The course will explore the ways in which genocide is a logical extension of economic discrimination. This includes, but will not be limited to, an investigation of the economic motivations behind the 20th centuries classic cases of genocide: the Aghet (Turkish genocide against the Armenians), the Holocaust, the Khmer Rouge and the Hutu-power genocides. Examples of previous cases of genocide such as the 19th century attempt at the extermination of the indigenous American tribes will be brought in as appropriate. Prerequisite: Economics 101 or 102. Offered alternate spring semesters.

EC 313 Labor Economics and Industrial Relations.

While executive compensation has soared and dot.com millionaires have proliferated, more than one in five American children grow up in poverty. Inequality in the United States is the highest it has been since the Gilded Age of the 1920s. In this course we will examine why the rise of “winner-take-all” markets has coincided with falling incomes for the poor, and the roles of globalization, technology, family structure, immigration, and other factors in producing these outcomes. We will conclude the course by examining the history and role of unions, the practice of collective bargaining, and the legal framework for industrial relations in the U.S. Prerequisite: Economics 101 or 102. Offered alternate fall semesters.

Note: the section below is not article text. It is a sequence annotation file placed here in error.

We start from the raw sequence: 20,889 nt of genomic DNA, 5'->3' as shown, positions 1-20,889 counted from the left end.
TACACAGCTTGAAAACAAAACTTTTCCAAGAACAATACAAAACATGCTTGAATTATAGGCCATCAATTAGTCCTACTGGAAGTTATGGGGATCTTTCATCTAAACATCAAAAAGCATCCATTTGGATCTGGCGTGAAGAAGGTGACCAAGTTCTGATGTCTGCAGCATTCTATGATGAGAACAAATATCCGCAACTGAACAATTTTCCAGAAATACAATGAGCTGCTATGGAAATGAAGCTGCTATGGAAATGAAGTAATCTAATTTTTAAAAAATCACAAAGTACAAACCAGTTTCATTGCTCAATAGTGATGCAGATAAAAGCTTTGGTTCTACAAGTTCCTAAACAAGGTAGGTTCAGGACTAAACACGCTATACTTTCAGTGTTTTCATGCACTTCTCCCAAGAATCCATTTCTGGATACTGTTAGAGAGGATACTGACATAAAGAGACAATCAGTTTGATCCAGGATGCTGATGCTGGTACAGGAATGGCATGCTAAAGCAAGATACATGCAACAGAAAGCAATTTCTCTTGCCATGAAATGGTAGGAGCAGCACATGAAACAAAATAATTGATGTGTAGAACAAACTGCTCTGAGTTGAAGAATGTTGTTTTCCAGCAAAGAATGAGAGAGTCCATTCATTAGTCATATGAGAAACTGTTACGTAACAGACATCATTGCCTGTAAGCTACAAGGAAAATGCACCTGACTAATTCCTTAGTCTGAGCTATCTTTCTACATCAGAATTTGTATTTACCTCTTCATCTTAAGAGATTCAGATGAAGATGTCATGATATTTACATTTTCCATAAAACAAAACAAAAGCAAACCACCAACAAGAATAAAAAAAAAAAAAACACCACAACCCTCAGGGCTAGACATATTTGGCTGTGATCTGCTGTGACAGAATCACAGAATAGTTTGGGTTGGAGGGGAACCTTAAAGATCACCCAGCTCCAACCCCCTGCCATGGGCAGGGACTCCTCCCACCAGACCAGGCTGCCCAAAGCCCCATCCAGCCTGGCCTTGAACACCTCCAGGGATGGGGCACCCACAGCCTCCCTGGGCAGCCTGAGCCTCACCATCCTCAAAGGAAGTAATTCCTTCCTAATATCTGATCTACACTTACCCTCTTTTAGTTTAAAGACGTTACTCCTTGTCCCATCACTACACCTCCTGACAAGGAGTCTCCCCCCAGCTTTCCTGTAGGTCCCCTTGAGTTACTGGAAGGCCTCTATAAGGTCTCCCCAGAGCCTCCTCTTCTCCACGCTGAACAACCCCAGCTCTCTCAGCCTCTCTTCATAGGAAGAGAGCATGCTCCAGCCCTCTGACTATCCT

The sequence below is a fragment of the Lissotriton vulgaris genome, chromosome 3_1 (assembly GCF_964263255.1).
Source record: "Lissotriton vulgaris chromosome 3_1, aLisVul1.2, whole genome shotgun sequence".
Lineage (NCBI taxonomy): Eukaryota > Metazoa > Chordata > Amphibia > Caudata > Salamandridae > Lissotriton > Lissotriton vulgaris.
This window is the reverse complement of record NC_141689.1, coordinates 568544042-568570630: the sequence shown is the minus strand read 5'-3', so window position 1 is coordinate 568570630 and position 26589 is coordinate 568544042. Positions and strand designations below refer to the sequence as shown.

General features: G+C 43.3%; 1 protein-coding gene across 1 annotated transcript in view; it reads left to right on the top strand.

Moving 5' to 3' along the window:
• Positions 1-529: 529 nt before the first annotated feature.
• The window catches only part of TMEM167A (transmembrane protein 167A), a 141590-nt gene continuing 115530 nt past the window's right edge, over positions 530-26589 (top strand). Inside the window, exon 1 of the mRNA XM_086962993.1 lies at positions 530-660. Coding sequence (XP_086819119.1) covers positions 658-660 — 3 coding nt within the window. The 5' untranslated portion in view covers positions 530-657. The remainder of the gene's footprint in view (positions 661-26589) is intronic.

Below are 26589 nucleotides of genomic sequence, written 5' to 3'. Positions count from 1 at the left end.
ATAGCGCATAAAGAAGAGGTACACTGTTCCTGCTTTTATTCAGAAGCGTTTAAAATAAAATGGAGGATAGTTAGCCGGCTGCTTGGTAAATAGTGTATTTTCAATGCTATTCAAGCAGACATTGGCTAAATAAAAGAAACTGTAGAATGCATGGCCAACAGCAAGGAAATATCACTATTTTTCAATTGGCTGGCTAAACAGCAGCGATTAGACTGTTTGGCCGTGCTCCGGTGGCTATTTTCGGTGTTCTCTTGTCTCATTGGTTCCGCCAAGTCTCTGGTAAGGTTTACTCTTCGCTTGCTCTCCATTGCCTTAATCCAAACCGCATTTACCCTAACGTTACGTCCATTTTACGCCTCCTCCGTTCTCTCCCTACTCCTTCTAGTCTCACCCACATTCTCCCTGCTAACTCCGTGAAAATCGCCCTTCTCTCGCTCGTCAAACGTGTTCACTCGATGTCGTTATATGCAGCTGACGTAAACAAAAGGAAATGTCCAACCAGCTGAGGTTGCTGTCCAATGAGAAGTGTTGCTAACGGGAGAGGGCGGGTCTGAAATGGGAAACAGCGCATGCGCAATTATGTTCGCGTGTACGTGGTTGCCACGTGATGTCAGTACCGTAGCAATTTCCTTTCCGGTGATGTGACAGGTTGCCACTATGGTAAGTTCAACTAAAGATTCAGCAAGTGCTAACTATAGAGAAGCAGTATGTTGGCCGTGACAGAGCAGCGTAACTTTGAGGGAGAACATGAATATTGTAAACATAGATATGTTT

EC 397 Economics Internship.

This is a faculty supervised work placement, of approximately 100 hours, in the field of economics.  This internship will give students an in-depth experience of the application of economic analysis in business, public policy, or international contexts.  Students will be required to submit written reports on their accomplishments, job performance, and the placement itself.  Research and writing requirements will be coordinated with those of Economics 420.  Prerequisites: EC101, 102, an either 301 or302; MA 108.